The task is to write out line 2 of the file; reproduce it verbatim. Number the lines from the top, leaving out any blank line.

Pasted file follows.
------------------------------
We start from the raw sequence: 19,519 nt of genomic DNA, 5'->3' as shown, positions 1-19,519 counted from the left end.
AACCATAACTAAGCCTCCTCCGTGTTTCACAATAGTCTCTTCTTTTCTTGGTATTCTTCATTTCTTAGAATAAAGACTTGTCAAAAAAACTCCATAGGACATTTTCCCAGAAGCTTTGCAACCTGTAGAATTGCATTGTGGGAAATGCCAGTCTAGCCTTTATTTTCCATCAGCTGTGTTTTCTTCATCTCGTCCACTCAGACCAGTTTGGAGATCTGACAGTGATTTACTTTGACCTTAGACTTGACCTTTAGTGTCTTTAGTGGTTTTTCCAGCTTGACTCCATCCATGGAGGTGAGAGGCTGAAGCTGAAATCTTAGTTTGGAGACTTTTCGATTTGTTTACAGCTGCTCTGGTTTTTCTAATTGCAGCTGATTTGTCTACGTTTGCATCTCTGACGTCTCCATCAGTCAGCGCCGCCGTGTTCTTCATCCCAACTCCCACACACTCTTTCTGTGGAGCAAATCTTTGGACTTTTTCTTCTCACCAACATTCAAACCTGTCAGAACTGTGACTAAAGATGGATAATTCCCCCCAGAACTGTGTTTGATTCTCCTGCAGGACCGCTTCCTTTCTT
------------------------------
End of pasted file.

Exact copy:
AACCATAACTAAGCCTCCTCCGTGTTTCACAATAGTCTCTTCTTTTCTTGGTATTCTTCATTTCTTAGAATAAAGACTTGTCAAAAAAACTCCATAGGACATTTTCCCAGAAGCTTTGCAACCTGTAGAATTGCATTGTGGGAAATGCCAGTCTAGCCTTTATTTTCCATCAGCTGTGTTTTCTTCATCTCGTCCACTCAGACCAGTTTGGAGATCTGACAGTGATTTACTTTGACCTTAGACTTGACCTTTAGTGTCTTTAGTGGTTTTTCCAGCTTGACTCCATCCATGGAGGTGAGAGGCTGAAGCTGAAATCTTAGTTTGGAGACTTTTCGATTTGTTTACAGCTGCTCTGGTTTTTCTAATTGCAGCTGATTTGTCTACGTTTGCATCTCTGACGTCTCCATCAGTCAGCGCCGCCGTGTTCTTCATCCCAACTCCCACACACTCTTTCTGTGGAGCAAATCTTTGGACTTTTTCTTCTCACCAACATTCAAACCTGTCAGAACTGTGACTAAAGATGGATAATTCCCCCCAGAACTGTGTTTGATTCTCCTGCAGGACCGCTTCCTTTCTT